(B) Except as provided in paragraph (b)(3)(iii)(C) of this section, each employee in elevated locations more than 1.2 meters (4 feet) above the ground on poles, towers, or similar structures shall use a personal fall arrest system, work-positioning equipment, or fall restraint system, as appropriate, if the employer has not provided other fall protection meeting subpart M of this part.
(C) Until March 31, 2015, a qualified employee climbing or changing location on poles, towers, or similar structures need not use fall protection equipment, unless conditions, such as, but not limited to, ice, high winds, the design of the structure (for example, no provision for holding on with hands), or the presence of contaminants on the structure, could cause the employee to lose his or her grip or footing. On and after April 1, 2015, each qualified employee climbing or changing location on poles, towers, or similar structures must use fall protection equipment unless the employer can demonstrate that climbing or changing location with fall protection is infeasible or creates a greater hazard than climbing or changing location without it.
These paragraphs apply to structures that support overhead electric power transmission and distribution lines and equipment. They do not apply to portions of buildings, such as loading docks, or to electric equipment, such as transformers and capacitors. Subpart M of this part contains the duty to provide fall protection associated with walking and working surfaces.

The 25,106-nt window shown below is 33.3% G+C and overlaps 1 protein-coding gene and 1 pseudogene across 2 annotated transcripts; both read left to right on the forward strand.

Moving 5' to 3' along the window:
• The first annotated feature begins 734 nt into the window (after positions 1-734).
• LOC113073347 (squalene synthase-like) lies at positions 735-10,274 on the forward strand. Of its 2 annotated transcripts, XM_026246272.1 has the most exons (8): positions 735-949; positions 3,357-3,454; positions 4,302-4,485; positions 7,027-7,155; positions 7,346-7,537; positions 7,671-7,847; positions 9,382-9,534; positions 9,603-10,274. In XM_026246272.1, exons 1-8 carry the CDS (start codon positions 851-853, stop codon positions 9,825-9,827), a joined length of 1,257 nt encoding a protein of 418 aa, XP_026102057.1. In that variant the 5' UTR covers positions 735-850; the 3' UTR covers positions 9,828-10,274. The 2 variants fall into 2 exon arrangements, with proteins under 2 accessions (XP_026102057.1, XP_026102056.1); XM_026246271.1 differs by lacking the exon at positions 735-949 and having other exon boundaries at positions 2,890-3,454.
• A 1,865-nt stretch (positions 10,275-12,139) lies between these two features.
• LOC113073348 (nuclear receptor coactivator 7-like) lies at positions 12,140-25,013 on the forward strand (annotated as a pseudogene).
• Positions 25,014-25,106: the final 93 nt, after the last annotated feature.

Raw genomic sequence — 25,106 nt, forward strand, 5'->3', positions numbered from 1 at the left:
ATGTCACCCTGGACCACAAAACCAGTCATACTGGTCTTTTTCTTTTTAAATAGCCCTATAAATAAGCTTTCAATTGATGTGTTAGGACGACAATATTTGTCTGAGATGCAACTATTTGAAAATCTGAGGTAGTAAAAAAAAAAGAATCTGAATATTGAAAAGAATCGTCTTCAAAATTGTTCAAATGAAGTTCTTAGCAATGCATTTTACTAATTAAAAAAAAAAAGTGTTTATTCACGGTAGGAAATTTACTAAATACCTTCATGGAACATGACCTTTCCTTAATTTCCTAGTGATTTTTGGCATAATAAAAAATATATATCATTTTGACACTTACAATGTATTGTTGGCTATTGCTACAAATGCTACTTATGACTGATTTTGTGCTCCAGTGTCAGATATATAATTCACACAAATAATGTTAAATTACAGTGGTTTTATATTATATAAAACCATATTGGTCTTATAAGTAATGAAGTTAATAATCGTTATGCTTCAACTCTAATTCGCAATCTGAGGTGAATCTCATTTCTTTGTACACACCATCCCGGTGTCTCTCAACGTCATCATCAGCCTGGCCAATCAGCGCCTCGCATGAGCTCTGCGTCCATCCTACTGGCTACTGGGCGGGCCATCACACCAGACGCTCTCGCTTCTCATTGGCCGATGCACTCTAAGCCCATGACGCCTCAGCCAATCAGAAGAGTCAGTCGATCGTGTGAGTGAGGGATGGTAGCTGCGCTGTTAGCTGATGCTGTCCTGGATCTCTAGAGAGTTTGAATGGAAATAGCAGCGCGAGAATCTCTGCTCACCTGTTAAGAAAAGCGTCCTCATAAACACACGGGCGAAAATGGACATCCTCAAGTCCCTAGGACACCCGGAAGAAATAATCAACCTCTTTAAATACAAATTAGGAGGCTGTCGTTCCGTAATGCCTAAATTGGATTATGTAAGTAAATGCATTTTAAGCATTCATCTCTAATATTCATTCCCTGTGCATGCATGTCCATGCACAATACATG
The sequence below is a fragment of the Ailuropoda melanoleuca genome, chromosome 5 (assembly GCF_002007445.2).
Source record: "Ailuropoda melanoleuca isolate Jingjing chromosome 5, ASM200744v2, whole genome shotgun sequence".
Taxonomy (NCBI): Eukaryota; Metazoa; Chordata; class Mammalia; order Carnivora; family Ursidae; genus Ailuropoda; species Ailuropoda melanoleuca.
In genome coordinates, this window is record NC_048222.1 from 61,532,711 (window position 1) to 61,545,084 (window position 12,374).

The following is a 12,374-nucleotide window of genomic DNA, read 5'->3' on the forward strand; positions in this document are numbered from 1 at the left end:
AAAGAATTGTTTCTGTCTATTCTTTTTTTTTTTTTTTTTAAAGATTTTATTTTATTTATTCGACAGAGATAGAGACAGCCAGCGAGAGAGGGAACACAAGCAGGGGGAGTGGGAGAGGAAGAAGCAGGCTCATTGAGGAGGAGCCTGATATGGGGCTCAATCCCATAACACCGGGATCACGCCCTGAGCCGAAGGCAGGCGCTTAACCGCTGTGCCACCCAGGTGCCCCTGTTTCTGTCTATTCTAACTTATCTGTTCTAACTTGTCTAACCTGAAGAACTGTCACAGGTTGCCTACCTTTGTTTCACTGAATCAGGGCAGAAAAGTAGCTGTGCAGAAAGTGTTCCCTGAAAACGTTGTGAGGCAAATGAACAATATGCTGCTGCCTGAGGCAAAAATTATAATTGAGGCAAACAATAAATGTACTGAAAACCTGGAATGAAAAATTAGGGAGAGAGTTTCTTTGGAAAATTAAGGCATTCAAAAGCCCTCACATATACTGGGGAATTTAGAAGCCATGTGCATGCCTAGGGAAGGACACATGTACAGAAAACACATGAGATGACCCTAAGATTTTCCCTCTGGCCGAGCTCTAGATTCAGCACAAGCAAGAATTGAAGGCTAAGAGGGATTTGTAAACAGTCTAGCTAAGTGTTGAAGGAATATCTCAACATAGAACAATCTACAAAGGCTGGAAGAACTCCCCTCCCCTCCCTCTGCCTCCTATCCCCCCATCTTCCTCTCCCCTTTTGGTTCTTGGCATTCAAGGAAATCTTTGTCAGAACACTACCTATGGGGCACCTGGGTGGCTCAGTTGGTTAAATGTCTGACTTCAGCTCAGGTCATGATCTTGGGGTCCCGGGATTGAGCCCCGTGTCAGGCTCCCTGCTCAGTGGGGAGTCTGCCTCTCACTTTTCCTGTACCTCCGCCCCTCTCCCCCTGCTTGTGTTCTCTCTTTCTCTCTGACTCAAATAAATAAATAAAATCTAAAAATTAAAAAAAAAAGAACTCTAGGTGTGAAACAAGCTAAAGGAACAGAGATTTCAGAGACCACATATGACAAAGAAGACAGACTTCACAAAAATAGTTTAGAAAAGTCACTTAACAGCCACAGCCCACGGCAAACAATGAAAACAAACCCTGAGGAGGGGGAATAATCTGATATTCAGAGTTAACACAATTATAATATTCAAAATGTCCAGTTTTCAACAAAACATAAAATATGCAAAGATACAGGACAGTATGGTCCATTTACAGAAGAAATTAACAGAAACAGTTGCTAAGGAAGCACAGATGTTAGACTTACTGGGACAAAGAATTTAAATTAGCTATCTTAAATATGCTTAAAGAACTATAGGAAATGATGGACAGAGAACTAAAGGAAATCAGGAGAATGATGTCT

Until the employer ensures that employees are proficient in climbing and the use of fall protection under § 1926.950(b)(7), the employees are not considered “qualified employees” for the purposes of paragraphs (b)(3)(iii)(B) and (b)(3)(iii)(C) of this section. These paragraphs require unqualified employees (including trainees) to use fall protection any time they are more than 1.2 meters (4 feet) above the ground.
(v) Anchorages for work-positioning equipment shall be capable of supporting at least twice the potential impact load of an employee's fall, or 13.3 kilonewtons (3,000 pounds-force), whichever is greater.
Wood-pole fall-restriction devices meeting American Society of Testing and Materials Standard Specifications for Personal Climbing Equipment, ASTM F887-12 e1, are deemed to meet the anchorage-strength requirement when they are used in accordance with manufacturers' instructions.
(vi) Unless the snaphook is a locking type and designed specifically for the following connections, snaphooks on work-positioning equipment may not be engaged:
(A) Directly to webbing, rope, or wire rope;
(B) To each other;
(C) To a D ring to which another snaphook or other connector is attached;
(D) To a horizontal lifeline; or
(E) To any object that is incompatibly shaped or dimensioned in relation to the snaphook such that accidental disengagement could occur should the connected object sufficiently depress the snaphook keeper to allow release of the object.
Title 29 published on 2015-07-01
The following are ALL rules, proposed rules, and notices (chronologically) published in the Federal Register relating to 29 CFR Part 1926 after this date.